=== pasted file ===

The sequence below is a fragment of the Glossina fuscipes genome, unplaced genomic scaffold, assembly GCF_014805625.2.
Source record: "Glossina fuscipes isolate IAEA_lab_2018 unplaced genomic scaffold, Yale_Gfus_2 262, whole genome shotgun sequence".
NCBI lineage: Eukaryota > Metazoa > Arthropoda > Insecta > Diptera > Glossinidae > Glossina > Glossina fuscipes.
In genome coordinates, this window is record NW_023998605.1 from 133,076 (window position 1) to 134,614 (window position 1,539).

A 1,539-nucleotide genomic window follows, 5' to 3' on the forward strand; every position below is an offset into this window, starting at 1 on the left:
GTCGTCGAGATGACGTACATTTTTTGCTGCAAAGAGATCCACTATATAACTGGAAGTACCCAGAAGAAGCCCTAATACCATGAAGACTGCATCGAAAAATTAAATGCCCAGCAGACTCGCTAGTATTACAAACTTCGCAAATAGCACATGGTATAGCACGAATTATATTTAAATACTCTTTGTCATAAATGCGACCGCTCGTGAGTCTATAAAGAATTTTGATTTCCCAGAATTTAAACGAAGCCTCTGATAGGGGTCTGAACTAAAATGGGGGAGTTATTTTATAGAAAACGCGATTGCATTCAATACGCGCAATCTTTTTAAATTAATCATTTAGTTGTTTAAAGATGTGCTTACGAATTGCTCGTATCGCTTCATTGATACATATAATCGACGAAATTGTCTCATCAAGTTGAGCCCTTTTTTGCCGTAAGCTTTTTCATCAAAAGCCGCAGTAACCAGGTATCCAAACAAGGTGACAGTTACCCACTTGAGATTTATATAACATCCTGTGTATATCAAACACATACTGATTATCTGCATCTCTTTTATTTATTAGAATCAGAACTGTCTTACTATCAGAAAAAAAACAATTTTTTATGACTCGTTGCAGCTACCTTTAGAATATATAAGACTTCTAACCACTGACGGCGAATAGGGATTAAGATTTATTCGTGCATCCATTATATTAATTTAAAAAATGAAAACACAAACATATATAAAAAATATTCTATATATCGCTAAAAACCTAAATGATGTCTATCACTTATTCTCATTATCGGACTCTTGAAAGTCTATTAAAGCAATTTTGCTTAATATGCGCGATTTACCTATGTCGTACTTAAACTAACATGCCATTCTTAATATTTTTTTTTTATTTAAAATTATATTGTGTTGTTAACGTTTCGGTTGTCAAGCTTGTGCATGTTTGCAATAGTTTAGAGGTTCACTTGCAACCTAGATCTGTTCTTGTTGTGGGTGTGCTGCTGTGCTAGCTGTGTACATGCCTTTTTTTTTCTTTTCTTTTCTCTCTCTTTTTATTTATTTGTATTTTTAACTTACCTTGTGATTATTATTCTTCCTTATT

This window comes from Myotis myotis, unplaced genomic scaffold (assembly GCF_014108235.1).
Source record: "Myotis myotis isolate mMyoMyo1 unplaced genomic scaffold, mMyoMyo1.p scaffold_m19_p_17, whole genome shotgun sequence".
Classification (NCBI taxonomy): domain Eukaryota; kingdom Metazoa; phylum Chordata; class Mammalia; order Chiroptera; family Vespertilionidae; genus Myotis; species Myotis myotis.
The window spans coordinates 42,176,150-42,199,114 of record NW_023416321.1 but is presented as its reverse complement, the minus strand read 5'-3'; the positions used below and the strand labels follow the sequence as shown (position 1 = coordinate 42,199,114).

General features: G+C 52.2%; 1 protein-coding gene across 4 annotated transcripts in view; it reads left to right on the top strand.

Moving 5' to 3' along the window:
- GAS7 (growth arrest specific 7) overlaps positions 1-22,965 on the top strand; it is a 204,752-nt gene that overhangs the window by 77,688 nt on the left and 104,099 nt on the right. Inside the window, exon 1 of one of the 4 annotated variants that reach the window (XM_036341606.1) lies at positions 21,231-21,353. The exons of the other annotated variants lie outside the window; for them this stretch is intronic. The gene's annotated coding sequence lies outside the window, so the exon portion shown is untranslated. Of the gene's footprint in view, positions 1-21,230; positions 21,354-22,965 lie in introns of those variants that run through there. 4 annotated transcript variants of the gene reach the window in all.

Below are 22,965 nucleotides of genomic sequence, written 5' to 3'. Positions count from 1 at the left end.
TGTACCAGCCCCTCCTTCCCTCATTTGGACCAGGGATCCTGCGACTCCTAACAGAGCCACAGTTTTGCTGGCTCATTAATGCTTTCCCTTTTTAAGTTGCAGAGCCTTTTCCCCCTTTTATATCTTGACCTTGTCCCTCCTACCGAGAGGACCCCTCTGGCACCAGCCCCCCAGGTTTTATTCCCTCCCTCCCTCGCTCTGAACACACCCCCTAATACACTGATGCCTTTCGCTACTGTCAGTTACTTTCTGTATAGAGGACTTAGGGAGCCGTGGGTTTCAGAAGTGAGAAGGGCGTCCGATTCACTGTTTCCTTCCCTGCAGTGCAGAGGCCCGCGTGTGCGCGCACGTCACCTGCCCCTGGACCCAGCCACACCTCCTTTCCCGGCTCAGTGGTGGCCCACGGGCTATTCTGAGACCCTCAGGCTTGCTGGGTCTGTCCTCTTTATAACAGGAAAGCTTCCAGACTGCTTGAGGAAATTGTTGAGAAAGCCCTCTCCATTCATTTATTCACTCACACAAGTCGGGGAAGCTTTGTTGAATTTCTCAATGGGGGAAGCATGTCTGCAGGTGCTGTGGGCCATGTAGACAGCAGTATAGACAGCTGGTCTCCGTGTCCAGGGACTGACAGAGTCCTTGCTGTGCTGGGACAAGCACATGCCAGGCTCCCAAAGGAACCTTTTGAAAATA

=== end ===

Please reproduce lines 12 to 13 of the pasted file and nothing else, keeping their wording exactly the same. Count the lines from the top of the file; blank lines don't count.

Moving 5' to 3' along the window:
- GAS7 (growth arrest specific 7) overlaps positions 1-22,965 on the top strand; it is a 204,752-nt gene that overhangs the window by 77,688 nt on the left and 104,099 nt on the right. Inside the window, exon 1 of one of the 4 annotated variants that reach the window (XM_036341606.1) lies at positions 21,231-21,353. The exons of the other annotated variants lie outside the window; for them this stretch is intronic. The gene's annotated coding sequence lies outside the window, so the exon portion shown is untranslated. Of the gene's footprint in view, positions 1-21,230; positions 21,354-22,965 lie in introns of those variants that run through there. 4 annotated transcript variants of the gene reach the window in all.